The majority of the machinery used in injection moulding is expensive, due to its use of large quantities of materials and machine parts. The machinery can be costly, but it is a one time purchase and can be very useful in the long term.
The second most expensive part of injection moulding is the raw materials that are used, but more on that later. All in all, initial costs are always going to be high for an injection moulding company or plant because you’re paying for a lot of machinery and materials up front.
2. Part Design Restrictions
Another disadvantage of injection moulding is that all parts must be made within the shape of the mould. This means that there are very few limitations when it comes to designing your part, but it also means you cannot take on jobs with more complicated shapes.
As previously mentioned, there are many types of molds and mould types that can be used. Some are limited to three axis while others can go up to five axis and even beyond. The more complex the part, the further in price you have to go and it’s always going to be a compromise between cost and design if you have a restricted budget.
3. Difficult In Getting Accurate Costing
With injection moulding, you need to make sure you have an accurate costing department, which is necessary in order to know exactly how much money your product is going to cost when produced.
This can be hard because the production of plastic parts requires high accuracy and you are not likely to get any outside help.
This means it can be very easy for a company that does not have the experience or the equipment to produce parts at a similar level, to become overcharged for their product due to a lack of knowledge about how much those products are actually worth.
Uses Of Injection Moulding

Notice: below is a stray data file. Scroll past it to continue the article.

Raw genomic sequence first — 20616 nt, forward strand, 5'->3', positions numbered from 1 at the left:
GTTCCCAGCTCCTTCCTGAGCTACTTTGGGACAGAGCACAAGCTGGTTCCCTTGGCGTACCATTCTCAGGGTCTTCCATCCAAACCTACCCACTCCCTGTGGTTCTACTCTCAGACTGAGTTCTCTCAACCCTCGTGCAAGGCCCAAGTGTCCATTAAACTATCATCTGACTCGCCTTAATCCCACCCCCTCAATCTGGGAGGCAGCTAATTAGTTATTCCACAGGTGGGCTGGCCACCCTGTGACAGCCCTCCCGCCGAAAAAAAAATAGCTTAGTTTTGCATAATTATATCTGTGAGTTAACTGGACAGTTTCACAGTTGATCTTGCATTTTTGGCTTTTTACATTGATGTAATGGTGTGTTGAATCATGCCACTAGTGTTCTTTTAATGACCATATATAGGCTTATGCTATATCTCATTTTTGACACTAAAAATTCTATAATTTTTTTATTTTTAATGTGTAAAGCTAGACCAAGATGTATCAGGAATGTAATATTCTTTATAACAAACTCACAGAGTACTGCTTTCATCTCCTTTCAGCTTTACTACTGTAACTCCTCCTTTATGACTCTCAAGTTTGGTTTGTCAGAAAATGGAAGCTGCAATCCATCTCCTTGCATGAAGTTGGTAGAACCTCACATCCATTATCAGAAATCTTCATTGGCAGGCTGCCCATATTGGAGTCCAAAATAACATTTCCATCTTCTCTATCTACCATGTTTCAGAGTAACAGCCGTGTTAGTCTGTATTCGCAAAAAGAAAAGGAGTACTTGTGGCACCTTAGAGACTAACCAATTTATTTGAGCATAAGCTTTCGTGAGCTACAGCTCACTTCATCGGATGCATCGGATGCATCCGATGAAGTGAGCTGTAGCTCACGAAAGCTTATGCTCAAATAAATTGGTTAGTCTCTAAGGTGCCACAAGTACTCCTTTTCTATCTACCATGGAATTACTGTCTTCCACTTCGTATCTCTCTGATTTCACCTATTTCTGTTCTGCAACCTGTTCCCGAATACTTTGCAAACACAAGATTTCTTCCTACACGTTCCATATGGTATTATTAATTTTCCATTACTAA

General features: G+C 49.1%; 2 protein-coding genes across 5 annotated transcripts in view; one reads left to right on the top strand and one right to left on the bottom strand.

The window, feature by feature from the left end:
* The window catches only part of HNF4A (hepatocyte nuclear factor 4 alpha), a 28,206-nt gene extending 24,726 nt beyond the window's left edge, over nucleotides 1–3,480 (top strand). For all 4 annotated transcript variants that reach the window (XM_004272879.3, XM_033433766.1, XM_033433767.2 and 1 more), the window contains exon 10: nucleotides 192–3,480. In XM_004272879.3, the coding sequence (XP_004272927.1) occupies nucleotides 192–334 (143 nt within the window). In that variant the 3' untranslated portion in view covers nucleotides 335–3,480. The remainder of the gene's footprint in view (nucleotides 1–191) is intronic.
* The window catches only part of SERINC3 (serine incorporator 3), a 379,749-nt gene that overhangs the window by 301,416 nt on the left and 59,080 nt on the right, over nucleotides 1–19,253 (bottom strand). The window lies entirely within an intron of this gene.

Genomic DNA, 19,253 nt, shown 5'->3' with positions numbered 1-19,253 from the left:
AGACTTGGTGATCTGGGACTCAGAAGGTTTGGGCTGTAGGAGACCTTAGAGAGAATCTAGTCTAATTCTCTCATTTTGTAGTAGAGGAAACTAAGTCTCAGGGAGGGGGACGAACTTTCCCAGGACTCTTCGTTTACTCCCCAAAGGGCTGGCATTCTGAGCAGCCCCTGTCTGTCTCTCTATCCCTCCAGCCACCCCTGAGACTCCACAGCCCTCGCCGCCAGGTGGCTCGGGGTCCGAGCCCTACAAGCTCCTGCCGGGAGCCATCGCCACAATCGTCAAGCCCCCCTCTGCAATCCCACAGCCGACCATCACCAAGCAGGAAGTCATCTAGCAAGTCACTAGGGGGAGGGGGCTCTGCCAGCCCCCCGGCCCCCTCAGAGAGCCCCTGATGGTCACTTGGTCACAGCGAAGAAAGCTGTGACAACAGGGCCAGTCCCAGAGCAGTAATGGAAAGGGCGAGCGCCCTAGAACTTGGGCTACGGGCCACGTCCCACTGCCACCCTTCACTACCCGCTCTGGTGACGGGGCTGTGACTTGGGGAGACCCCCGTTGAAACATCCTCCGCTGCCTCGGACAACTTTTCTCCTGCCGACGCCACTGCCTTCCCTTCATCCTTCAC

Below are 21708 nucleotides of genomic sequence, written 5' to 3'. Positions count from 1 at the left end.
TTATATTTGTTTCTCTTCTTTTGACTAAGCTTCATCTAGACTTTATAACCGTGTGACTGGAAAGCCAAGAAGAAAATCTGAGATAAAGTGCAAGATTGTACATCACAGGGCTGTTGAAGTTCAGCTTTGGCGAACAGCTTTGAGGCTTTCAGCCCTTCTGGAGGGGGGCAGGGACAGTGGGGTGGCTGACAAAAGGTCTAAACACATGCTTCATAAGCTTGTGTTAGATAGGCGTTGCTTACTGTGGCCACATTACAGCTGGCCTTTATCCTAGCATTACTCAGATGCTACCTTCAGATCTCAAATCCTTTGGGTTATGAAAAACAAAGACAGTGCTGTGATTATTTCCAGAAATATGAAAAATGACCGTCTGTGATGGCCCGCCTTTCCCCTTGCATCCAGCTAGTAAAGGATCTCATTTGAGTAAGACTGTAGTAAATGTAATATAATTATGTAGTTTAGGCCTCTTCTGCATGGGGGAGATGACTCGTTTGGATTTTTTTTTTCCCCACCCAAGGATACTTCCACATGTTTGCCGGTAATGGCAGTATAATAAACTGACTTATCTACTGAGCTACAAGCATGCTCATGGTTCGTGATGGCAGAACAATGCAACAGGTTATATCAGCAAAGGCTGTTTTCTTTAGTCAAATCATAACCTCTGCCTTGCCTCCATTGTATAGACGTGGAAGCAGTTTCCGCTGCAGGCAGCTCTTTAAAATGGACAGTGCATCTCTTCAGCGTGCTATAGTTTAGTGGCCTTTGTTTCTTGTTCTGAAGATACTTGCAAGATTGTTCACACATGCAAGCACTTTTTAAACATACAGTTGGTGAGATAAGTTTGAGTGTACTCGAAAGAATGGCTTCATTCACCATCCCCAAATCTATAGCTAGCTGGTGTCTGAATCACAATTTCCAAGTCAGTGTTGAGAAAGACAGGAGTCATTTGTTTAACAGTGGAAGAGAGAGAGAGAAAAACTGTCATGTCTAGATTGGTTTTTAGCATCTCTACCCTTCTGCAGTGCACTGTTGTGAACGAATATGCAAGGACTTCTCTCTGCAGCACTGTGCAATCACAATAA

Injection moulding is the preferred production method for most mass-produced plastic products, due to its high output rate and consistency of quality. Some of the uses of injection moulding are:
- Automotive parts – Because injection moulding is a very safe and reliable method of making parts, the automotive industry has become very popular in the plastic production field.
These are the sort of products that are made and sold around the world, including wheels, bumpers, windscreens, grilles, dashboards and seats. These are all parts that will be necessary to make a car function properly.
- Electronics – Injection moulding is one of the main ways in which electronics are manufactured nowadays, due to its unparalleled output rate of high-quality products and low running cost of production. Some of these includes: electrical connectors, enclosures, protective sleeving.
- Consumer plastics – The uses of injection moulding in the plastic production sphere are very wide, as it is most commonly used in the production of everyday plastic products such as: bottles caps, cups, containers, mobile phone cases, toys.
- Medical Devices – The medical industry uses injection moulding for its ability to produce high-quality materials with a large amount of detail and precision. These include prosthesis for severed limbs and limbs that are missing limbs.
Injection moulding is also used to produce medical implants and small surgical instruments, as well as other items relating to health care products such as sutures and needles. These includes: syringes, valves, dishes.
Injection moulding has some great advantages and disadvantages. However, it is still an effective method of producing parts, especially when you can get a good deal with the initial costs.
The biggest disadvantage of this process has to be the high initial costs needed to set up your production line as well as purchasing machinery and raw materials.
However, injection moulding is still a great way in which to make plastic products because of its versatility and efficiency in manufacturing anything from small plastic parts to large intricate objects.